Chinese spectators smile sadistically at the inhumane spectacle of two beautiful horses savagely attacking one another.
With ears back, eyes rolling and nostrils flared in fury, the enraged horses pummel each other with their hooves and bite and head-butt each other in a horrifying fight, sometimes to the death. Men, women and children watch, and a roar of approval goes up as one horse delivers the equivalent of a double-uppercut to its opponent with its hind legs.
The cruel “sport” of horse fighting has been outlawed almost worldwide, but it still thrives in countries like the Philippines, Indonesia, South Korea and here in China, as these disturbing images of a “tournament” prove.
Chinese spectators watch as two beautiful horses savagely attack one another.
They were taken in Guizhou province in south-west China, where local people claim such events are a part of a 500-year-old tradition. The horses have been goaded to fury by their owners who urge them on as they hang on to halter ropes to prevent the horses running off.
All around wildly cheering crowds lay bets on which one will be standing when the fighting ends.
It goes on for half an hour or more, until one or the other collapses or is simply too exhausted to continue.
The Chinese government would prefer you not to see these pictures as it tries to clean up its image for the Beijing Olympics which are only eight months away. Local people claim such events are a part of a 500-year-old tradition
But critics say horse fighting is as widespread as ever in the huge country’s far-flung provinces, especially among the Miao ethnic group.
Like bear-baiting and cruelty to circus animals, authorities say it is difficult to stop an event that is embedded in local culture, and frequently celebrated at festivals along with fireworks and fancy-dress dragon parades. In outlying towns horse fights often take place in the main football stadium.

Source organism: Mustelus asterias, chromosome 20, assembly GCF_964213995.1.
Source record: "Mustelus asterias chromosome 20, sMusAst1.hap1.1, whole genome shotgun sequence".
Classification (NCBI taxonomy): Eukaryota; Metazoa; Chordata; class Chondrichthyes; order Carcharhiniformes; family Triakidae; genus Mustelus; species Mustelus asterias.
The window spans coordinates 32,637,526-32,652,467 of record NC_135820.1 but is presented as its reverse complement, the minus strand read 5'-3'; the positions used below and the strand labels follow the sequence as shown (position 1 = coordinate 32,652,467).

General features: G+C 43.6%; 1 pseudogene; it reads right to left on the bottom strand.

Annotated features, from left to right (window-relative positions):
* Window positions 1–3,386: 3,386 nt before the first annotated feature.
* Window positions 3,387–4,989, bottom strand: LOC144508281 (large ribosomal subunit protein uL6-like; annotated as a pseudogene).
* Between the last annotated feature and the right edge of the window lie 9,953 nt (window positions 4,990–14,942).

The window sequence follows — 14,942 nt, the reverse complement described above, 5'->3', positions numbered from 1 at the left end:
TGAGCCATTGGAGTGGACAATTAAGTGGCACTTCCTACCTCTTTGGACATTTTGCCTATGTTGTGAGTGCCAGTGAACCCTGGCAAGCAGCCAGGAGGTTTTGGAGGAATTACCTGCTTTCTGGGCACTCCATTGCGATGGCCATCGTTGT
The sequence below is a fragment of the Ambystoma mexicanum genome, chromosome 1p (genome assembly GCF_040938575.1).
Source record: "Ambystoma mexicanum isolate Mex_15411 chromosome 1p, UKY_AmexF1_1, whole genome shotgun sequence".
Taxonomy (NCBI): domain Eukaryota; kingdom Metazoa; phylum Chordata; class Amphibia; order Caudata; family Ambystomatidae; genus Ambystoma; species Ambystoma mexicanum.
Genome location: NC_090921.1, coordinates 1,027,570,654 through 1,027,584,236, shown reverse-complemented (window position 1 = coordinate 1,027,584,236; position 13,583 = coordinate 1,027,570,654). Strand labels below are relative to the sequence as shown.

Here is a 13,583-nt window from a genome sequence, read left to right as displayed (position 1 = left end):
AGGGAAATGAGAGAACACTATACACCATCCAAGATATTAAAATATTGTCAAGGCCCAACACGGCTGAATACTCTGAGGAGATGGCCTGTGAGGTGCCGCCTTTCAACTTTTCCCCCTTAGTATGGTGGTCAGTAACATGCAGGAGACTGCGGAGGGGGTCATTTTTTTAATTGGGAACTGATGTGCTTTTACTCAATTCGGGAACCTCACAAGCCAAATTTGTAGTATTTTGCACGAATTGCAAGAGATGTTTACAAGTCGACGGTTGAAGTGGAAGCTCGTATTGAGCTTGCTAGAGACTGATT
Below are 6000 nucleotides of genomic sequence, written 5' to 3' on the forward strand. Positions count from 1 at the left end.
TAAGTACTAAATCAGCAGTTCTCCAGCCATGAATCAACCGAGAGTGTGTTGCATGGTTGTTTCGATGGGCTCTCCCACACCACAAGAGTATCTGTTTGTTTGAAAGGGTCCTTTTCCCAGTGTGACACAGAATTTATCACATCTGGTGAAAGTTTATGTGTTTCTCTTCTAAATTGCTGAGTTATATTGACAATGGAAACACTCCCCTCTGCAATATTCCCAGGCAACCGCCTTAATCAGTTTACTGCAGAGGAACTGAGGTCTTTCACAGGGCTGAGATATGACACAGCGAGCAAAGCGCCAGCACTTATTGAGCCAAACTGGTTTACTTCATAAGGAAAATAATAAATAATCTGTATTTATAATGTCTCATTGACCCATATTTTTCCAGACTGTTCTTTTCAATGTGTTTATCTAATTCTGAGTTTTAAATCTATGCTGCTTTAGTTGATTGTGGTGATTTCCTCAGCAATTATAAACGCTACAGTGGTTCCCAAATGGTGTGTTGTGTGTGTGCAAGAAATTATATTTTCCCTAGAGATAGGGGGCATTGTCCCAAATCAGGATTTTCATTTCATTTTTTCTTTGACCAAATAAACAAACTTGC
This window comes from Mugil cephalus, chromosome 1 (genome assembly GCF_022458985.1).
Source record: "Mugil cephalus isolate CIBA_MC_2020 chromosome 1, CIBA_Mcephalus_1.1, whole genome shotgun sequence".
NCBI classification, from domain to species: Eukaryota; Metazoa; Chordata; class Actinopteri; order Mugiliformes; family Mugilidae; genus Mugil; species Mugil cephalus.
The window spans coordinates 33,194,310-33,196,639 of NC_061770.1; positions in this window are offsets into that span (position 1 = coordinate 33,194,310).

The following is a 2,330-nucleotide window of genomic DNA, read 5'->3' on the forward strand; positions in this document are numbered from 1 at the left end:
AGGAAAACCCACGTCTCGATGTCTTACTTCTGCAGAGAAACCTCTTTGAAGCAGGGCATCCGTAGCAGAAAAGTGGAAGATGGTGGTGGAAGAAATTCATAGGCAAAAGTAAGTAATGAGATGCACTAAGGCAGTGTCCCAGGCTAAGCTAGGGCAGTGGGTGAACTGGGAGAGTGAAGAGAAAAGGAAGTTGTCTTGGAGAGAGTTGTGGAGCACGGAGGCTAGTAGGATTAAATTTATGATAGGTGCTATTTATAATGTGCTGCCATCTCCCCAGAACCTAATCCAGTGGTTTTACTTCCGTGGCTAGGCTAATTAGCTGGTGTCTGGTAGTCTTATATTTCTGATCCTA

The stallions are driven into a frenzy by the simple ploy of leading them to a mare in heat, then taking her away when they are roused. Mares are often injected with hormones to keep them in heat longer. If they are still reluctant when the mare is removed, they are whipped, and gunshots are fired to stir them up.
A losing horse is often pitted against a much stronger opponent in its next fight to ensure it dies and the spectators get the bloody finale they enjoy. Then, according to reports from some of the remote regions, the dead horse is barbecued as part of the festival.
The cruel ’sport’ of horse fighting has been outlawed almost worldwide, but it still thrives in countries like the Philippines, Indonesia, South Korea and here in China
Vivian Farrell, who has waged a long campaign against the fighting as founder and president of the International Fund for Horses, said: “It is very hard to tackle. They say it’s a tradition. Well, it used to be a tradition to sacrifice children, but we’ve moved on from that.
“Sadly it is mostly driven by the Chinese love of gambling, although people get fired up over the blood, gore and intensity of the fighting.”
She sees some hope for progress as China emerges more into the international community. “I get emails now from younger Chinese people saying they don’t like this image and asking what they can do. “With the Olympics coming, young Chinese people want to be seen to be more humane. But it’s going to take a lot of education and a long time.”
A spokeswoman for PETA ? People for the Ethical Treatment of Animals ? who are campaigning for a worldwide ban on the fights, said: “Torturing these magnificent animals in the name of entertainment is deplorable. Tradition never justifies cruelty and has no place in a civilised society.”